The discussion in the preceding section and an overview of literature on function vs product choice, permits us to observe that both forms of organization design have their own set advantages and disadvantages. The functional structure facilitates the acquisition of specialized inputs. In permits pooling of resources and sharing them across products or projects.

 

The organization can hire, utilize and retain specialists. However the problem lies in coordinating the varying nature and amount of skills required at different times. The product or project organization, on the other hand, facilitates coordination among specialists; but may result in duplicating costs and reduction in the degree of specialization. For example, a blinds manufacturing company who manufacture roller shades and woven wood shades, need to adopt product forms not functional. It depend on the type of business company is doing. A term life insurance company can go with functional while a motels industry need to select product. Thus, if functional structure is adopted, projects may fall behind; if product/project organization is chosen technology and specialization may not develop optimally. Therefore, the need for a compromise between the two becomes imperative.

 

The possible compromises between product and functional bases include, in ascending order of structural complexity:

 

  1. The use of cross-functional teams to facilitate integration. These teams provide some opportunity for communication and conflict resolution and also a degree of common identification with product goals that characterizes the product organization. At the same time, they retain the differentiation provided by the functional organization.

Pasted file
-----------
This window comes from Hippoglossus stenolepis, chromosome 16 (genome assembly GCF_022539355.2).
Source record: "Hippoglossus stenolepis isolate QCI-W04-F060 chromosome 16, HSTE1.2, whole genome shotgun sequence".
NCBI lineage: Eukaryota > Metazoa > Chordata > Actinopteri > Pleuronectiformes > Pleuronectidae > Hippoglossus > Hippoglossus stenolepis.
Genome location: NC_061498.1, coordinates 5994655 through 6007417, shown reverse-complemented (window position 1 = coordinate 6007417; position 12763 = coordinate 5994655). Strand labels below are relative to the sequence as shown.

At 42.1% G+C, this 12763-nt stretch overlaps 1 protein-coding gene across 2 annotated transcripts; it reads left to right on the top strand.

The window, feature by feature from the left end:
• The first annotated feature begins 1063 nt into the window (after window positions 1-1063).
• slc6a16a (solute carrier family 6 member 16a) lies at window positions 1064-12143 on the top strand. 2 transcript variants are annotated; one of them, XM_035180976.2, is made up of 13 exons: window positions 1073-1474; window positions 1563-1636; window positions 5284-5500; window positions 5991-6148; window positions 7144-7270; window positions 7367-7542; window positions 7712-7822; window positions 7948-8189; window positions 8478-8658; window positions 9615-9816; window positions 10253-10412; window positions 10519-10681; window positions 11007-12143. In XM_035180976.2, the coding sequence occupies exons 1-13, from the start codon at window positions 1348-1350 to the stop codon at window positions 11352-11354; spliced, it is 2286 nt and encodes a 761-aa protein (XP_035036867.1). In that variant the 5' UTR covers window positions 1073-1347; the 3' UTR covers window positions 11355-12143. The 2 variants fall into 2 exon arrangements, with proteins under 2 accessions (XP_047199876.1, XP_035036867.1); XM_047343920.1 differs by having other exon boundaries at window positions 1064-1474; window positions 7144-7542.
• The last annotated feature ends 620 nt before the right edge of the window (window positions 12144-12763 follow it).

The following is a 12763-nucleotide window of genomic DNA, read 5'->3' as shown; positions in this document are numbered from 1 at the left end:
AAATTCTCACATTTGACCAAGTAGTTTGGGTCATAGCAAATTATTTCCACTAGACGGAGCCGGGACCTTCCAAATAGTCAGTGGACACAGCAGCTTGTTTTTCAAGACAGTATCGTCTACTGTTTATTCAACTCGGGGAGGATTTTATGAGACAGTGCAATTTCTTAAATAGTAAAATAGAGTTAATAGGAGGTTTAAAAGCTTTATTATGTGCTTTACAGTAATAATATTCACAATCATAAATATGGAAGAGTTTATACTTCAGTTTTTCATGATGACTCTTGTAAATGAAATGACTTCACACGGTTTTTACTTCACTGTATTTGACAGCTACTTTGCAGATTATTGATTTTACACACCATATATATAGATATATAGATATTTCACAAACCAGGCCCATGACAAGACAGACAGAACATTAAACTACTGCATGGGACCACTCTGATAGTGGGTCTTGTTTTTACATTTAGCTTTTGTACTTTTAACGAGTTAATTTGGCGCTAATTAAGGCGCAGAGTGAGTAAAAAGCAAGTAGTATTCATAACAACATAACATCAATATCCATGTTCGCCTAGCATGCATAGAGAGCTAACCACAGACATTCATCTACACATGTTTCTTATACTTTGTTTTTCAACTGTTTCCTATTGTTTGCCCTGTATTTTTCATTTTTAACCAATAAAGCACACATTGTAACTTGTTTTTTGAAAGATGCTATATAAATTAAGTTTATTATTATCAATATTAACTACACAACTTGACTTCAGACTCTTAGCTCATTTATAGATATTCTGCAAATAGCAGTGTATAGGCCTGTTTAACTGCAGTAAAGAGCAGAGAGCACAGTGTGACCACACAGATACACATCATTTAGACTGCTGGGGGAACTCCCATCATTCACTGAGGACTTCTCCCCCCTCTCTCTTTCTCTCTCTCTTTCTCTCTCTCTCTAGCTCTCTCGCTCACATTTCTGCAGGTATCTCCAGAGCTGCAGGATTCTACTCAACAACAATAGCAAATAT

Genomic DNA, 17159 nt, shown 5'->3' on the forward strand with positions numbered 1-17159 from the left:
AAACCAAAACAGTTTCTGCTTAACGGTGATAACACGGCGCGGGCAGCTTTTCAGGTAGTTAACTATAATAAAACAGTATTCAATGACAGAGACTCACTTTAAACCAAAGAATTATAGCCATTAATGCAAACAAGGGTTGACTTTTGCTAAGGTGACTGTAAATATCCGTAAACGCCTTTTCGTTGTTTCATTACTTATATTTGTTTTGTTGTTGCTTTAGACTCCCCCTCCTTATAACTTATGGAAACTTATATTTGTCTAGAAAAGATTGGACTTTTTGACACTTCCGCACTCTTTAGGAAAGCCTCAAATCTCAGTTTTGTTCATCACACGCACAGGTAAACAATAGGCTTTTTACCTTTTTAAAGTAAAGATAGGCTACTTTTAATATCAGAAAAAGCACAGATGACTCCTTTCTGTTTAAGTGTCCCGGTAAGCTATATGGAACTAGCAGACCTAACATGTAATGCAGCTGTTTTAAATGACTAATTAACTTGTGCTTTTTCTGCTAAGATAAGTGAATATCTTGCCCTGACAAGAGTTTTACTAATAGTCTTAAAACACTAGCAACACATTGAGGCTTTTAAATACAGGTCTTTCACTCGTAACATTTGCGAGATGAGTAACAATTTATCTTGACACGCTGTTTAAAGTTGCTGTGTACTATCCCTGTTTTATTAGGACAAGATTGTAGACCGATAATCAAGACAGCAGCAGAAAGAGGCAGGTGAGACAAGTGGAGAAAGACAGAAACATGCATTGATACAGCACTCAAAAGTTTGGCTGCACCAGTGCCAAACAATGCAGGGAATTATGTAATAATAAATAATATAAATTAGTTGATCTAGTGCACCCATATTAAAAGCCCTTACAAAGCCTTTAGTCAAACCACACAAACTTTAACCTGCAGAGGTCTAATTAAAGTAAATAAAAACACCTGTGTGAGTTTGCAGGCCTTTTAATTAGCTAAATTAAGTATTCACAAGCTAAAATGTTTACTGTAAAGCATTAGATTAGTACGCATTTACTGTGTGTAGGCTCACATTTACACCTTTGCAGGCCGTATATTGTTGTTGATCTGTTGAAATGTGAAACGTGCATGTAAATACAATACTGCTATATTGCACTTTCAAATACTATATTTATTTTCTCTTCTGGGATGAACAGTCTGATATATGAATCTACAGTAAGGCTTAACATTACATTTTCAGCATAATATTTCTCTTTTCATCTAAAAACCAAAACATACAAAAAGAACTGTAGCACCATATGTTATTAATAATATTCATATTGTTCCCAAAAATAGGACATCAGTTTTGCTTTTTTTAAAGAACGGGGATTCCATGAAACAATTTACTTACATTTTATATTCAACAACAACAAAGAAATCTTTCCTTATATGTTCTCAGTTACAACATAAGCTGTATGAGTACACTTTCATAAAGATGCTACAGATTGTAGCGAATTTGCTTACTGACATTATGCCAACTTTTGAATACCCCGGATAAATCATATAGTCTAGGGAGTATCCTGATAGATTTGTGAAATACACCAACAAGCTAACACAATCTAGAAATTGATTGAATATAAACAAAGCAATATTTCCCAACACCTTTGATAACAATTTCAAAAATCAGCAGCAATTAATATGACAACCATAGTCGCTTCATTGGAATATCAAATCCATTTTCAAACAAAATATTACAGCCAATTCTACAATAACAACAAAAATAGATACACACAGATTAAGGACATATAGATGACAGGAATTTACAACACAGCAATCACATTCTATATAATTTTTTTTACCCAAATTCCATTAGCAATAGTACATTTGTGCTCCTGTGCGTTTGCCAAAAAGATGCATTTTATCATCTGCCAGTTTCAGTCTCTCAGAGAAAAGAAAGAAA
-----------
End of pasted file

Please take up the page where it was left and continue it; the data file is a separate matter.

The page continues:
We will discuss on two other structural complexity in next post.

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Product Versus Functional Forms-3

Today we continue our talk on Product Versus Functional. Walker and Lorsch studies two plants which were closely matched in several ways. They were making the same product; their markets, technology, and even raw materials were identical. The parent companies were also similar; both were large national corporations that developed, manufactured, and marketed many consumer products. In each case divisional and corporate headquarters were located more than 100 miles from the facilities studied. The plants were separated from other structures at the same site, where other company products were made.

 

Both plants had very similar management styles. They stressed their desire to roster employee’s initiative and autonomy and placed great reliance on selection of well-qualified department heads. They also identified explicitly the same two objectives. The first was to formulate, package, and ship the products in minimum time at specified levels of quality and at minimum costs-that is, within existing capabilities. The second was to improve the capabilities of the plant.

 

In each plant there were identical functional specialists involved with the manufacturing units and packing unit, as well as quality control, planning and scheduling, warehousing, industrial engineering, and plant engineering.